About the low impact of the financial crisis on Dubai, Dr. Bin Sulaiman said: "The drivers of Dubai's growth, the 'Dubai' model remain strong: openness, excellent infrastructure and logistics, a world-class regulatory framework, strong macroeconomic fundamentals, and knowledge clusters that attract FDI, companies and people. Those drivers, supported by a strong banking and financial sector along with a clear vision and the will to succeed will enable Dubai to weather the storm." Growing rapidly as a regional financial centre, Dubai is boosting the emergence of the Gulf region as a prominent centre of activity in the global financial industry, according to a recent study undertaken by UK-based global research organization Chatham House. The study titled 'The Gulf as a Global Financial Centre: Growing Opportunities and International Influence' examines the prospects for the economies of the Gulf Cooperation Council (GCC) countries and the potential development of the region as a global financial centre.Elaborating on Dubai's leadership in the region's financial industry, the study cites its high ranking in the City of London's Global Financial Centres Index (GFCI) for March 2008. The index ranked Dubai 24th, ahead of cities like Shanghai, Stockholm, Brussels, Mumbai and Madrid. The Chatham House report emphasizes that outside Europe and North America, Dubai was ranked fifth in the world in the London survey. Dubai was also cited by the survey as being the number one among financial centres to "become significantly more important over the next two to three years." As a destination where businesses are thinking of opening in the next few years, Dubai was ranked number one. Bahrain was ranked 39th while Qatar was ranked 47th in the overall GFCI Index.With the new initiatives being undertaken by DIFC, Dubai is poised to develop further as an industry hub that rivals many of the world's most prominent financial centres," said Dr. Omar Bin Sulaiman, Governor of the Dubai International Financial Centre (DIFC).ExpectationChatham House said the GCC could overtake both Australia and Tokyo in the rankings over the next decade. The GCC economy has approximately tripled in size in just five years and the combined GDP will be well above $1 trillion in 2008, while the states' external financial wealth in the form of sovereign wealth funds (SWFs) and foreign exchange reserves alone are more than double this figure, the study said.Dr. Paola Subacchi, research director for international economics at Chatham House, London, said: "The report shows the dynamism of the GCC economies and their capacity to be serious players in the world economy. Chatham House is pleased to have worked together with the three financial centres of the region - DIFC, QFCA and Bahrain EDB - for the completion of this project."GCC: Developed economy The GCC countries need to "aggressively" correct the tendency for observers to view the region as a 'developing economy', according to Chatham House.The GCC's average GDP per capita is now almost on a par with many developed economies such as Spain while its non-energy GDP per capita is well above emerging-market levels, it noted. Cautioning policy-makers in GCC countries against ad hoc experimentation in policies that could endanger growth and the region's 'brand', the study said "any changes in the exchange rate system should be carefully coordinated to enhance confidence and avoid potential confusion and volatility in regional cross rates, which might be both distracting and damaging to the image of GCC cohesion. The move to a common currency would avoid such pitfalls and offer a significant boost to financial-market activity." Against this backdrop, an extraordinary meeting of the UAE Cabinet presided over by His Highness Shaikh Mohammad Bin Rashid Al Maktoum, Vice-President and Prime Minister of the UAE and Ruler of Dubai on Oct.21 approved the Dh42.2 billion Federal Budget for 2009.The total outlay of this biggest ever budget is 21 percent higher than last year's Dh34.9 billion.Economists and business leaders said that the significantly higher budget this year once again proves that the UAE has the financial strength to withstand the global turmoil."The budget demonstrates that the country's finances are strong enough to withstand the global financial turmoil," said economist Dr Mohammad Al Asoumi."In recent weeks the government has announced a series of measures to strengthen its financial system," he added. Earlier this month, the government pumped Dh70 billion into the country's banking system as part of a Dh120-billion package to boost liquidity in the banking system. Last week, the government also guaranteed all bank deposits and inter-bank liabilities."This budget is a confirmation of the UAE's fiscal strength. The higher budget allocation will send positive vibes to the private sector," said Dr Nasser Al Saidi, Chief Economist of the Dubai International Financial Centre.This year the Federal Budget has allocated Dh9.7 billion (23 percent of the total outlay) and Dh15.6 billion (37 percent) to the education and services sectors respectively."The significantly higher budget outlay this year is a clear signal to both the local and international business community that the UAE has the ability and the willingness to pursue the growth path," said Hamad Bu Amim, Director-General of the Dubai Chamber of Commerce and Industry.As part of the budget meeting, the Cabinet was presented with a report on the projected revenues of government departments. The report also contains the annual growth rates of income and expenditure over the past ten years. The report shows that the income of ministries will grow in 2009 to about Dh24 million, up from the Dh7 million recorded in 1999. Shaikh Mohammad expressed satisfaction with the early presentation of the budget and attributed this success to the efforts of all ministries. The Vice-President urged all ministers to strive to improve the performance of their respective ministries to meet the challenges of modern times and enable the UAE to maintain its status as a nation of institutions, supremacy of the law and excellence.He also urged his Cabinet members to remain persistent and not to direct the affairs of their ministries from behind their office desks but to personally follow up issues to serve the national interest. The meeting was attended by Shaikh Sultan Bin Zayed Al Nahyan, Deputy Prime Minister, and Shaikh Hamdan Bin Zayed Al Nahyan, Deputy Prime MinisterReacting positively to the measures, economists and the business community welcomed the increase in expenditure and huge allocations for services and education in the UAE budget.They said the Dh42.2 billion budget is also an indication of the country's financial strength despite the global turmoil."The federal budget is a reassurance that the UAE is not affected by the global financial turmoil. The significantly higher budget outlay this year is a clear signal to both local and international business community that the UAE has the ability and the willingness to pursue the growth path," said Hamad Bu Amim, director-general of the Dubai Chamber of Commerce and Industry.Dr Mohammad Al Asoumi, an economist, said the UAE Government has once again shown that the country's finances are strong enough to withstand the global financial turmoil. "In recent weeks, the government has announced a series of measures to strengthen its financial system. The significantly higher budget allocation to sectors such as education and health demonstrates that the country is strong enough to pursue its projects in all sectors," he said.Dr Nasser Al Saidi, chief economist at Dubai International Financial Centre, similarly noted that "this budget is a confirmation of the fiscal strength of the UAE economy."He said higher budget allocation will send positive vibes to the private sector."The budget once again proves that the country will pursue its strategy of growth through continued investment in infrastructure, education, health and social sectors," he added.Aber Khalfan Al Hameli, chairman of Aber Group, said the budget should be seen in the light of global developments, which are currently driven by negative sentiments."All of us should hail the 2009 budget considering that the rulers have taken extra care to provide more funds (21%) to ensure continuous growth. The push for education and services sectors is a refreshing and a welcome move, and I believe that this will provide the right stimulus for 2009," he said."In the past the government had give push to the banking and real estate sectors and that led to the phenomenal growth of this country. It is now necessary to enter the next level of growth wherein knowledge-driven sectors [education and healthcare] will become the growth engines of the GDP," Al Hameli said.The education and services sectors have been allocated 23 percent and 37 percent respectively of this year's budget.Yousuf Ali MA, Managing Director of EMKE Group and Director of Abu Dhabi Chamber of Commerce and Industry, said: "As expected a budget that truly reflects the progressive and visionary leadership of this great country. The very fact that major thrust has been laid on the education and health sectors clearly emphasizes the great importance the government gives to the welfare of its citizens and residents.""Also, the fact that the budget has been passed earlier than usual will immensely help each ministry and department to formulate their action plan well in advance to implement them effectively. Already UAE is creating ripples in the international market not only as an attractive investment destination but also as an aggressive investor in major projects and companies world over, and this will trend is expected to sustain for coming years as well. "I am sure this budget will further strengthen the status of the UAE as one of the most stable and resilient economies in the region with enough firepower to tide over the current global turmoil," he said.Mohammad Nafees, chairman of Pakistan Chartered Accountants Forum in Dubai, said the Government should be commended for increasing budgetary outlay despite difficult global economic conditions."It is a bold thing to increase expenditure in these times. The outlay for education and services shows that the government wants to maintain a high level of services and has the interests of the future generation in mind," he said.Dr. Khalid Maniar, managing partner of business consulting firm of Horwath Mak, observed that looking at the requirements of the growing UAE population the percentages of allocation for education and services "appear right" in the current inflationary conditions in the country.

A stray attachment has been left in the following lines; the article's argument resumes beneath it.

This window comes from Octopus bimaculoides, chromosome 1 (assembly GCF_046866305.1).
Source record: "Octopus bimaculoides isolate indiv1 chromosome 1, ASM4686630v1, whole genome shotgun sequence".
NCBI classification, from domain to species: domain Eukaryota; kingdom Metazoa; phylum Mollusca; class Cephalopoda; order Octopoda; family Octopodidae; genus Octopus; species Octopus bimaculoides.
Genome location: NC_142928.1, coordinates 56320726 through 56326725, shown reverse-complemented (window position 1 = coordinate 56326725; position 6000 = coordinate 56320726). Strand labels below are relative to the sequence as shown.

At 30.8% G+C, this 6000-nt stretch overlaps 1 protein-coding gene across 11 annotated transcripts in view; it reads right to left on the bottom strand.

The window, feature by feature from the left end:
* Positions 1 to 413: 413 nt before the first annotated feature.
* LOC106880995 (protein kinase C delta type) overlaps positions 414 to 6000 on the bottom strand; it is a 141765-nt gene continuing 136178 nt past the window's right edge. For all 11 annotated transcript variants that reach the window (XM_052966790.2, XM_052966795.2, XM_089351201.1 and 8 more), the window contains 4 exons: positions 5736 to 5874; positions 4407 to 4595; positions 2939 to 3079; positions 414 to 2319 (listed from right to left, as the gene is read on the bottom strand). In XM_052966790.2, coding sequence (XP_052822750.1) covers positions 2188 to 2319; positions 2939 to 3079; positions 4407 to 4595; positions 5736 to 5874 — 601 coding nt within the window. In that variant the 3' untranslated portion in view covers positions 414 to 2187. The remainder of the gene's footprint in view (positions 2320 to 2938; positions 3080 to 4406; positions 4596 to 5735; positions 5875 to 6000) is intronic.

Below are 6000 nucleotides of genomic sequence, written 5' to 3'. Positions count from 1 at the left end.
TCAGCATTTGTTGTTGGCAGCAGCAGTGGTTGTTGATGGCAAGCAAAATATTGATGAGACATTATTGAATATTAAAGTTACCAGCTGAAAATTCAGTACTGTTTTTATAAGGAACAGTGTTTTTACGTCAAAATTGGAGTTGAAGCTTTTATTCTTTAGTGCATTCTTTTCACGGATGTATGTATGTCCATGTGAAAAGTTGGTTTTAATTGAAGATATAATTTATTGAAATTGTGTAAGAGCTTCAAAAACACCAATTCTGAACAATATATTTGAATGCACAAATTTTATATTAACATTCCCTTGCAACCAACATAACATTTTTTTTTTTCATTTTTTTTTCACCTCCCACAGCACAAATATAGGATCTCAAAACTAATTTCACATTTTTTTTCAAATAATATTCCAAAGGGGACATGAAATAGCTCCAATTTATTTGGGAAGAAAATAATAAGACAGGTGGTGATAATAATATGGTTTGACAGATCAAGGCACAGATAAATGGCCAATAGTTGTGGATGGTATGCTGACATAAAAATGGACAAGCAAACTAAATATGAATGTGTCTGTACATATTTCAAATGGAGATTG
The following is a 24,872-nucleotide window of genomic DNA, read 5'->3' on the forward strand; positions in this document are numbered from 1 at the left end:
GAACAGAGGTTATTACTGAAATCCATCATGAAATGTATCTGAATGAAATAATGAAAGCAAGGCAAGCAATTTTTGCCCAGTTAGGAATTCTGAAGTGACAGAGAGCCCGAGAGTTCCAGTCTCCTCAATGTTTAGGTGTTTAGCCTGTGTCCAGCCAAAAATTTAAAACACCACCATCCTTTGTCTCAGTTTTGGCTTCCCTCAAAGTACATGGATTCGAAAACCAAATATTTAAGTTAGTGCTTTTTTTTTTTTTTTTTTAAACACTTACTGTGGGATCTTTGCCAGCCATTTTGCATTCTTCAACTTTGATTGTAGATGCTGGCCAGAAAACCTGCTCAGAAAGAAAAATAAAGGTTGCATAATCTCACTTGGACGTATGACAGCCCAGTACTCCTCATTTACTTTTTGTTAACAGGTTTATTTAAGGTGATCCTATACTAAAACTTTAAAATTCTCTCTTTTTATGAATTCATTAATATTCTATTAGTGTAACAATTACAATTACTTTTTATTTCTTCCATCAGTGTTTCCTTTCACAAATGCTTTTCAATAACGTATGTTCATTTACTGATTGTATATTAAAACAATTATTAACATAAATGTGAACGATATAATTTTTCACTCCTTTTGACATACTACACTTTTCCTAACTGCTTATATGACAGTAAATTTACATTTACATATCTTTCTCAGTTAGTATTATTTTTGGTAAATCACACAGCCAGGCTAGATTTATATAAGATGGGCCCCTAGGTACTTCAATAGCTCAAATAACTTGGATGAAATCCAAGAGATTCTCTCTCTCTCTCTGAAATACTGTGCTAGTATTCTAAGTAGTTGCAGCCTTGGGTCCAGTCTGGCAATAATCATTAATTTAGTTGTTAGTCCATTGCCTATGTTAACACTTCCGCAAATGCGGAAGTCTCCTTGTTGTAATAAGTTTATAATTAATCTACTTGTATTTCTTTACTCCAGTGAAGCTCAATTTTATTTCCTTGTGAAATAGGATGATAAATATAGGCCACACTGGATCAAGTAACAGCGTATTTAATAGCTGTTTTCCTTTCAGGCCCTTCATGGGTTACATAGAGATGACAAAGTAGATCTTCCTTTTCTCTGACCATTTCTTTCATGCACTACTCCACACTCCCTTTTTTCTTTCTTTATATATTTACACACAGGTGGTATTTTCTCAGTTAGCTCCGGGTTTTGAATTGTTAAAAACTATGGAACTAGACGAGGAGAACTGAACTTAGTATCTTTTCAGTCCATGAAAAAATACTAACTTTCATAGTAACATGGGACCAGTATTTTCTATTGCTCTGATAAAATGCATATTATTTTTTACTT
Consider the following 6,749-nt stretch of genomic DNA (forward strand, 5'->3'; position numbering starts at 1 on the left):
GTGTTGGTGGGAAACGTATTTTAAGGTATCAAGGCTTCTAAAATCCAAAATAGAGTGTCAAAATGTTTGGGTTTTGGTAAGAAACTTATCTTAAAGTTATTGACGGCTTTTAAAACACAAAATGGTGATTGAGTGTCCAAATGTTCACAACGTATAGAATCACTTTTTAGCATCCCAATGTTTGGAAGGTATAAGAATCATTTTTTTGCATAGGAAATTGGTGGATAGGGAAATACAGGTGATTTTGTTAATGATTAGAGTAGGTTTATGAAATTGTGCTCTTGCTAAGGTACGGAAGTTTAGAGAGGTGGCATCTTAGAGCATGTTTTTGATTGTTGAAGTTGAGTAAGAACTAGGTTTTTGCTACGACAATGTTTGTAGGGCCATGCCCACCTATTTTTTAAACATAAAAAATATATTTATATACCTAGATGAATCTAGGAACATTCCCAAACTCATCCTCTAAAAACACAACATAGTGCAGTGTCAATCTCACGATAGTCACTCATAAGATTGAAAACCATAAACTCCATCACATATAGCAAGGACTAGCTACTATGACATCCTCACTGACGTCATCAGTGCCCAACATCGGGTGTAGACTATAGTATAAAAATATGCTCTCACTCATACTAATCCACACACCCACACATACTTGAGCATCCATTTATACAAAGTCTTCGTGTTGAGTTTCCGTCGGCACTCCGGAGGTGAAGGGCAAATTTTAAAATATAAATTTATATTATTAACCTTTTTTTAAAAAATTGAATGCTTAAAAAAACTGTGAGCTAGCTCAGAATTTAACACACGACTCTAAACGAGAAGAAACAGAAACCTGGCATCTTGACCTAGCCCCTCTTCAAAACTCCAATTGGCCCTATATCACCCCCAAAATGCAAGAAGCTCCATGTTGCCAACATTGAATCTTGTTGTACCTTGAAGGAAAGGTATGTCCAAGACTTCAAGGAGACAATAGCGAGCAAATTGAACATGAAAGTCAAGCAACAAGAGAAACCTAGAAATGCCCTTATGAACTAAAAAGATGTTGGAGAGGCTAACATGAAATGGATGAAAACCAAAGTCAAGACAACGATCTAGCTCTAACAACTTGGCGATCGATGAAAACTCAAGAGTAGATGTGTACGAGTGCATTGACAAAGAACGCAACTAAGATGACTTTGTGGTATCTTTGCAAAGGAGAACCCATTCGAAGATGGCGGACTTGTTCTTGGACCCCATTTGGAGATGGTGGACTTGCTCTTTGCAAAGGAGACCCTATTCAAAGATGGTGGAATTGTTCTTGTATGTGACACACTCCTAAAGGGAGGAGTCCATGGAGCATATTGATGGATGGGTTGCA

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Mr. Min Byung-Il serves as editorial director and senior writer for The Seoul Times. He was former managing editor and executive director of the Korea Herald. Min is also serving as correspondent for Emirates News Agency (WAM) of the United Arab Emirates and web editor for ArabAfrica.Net.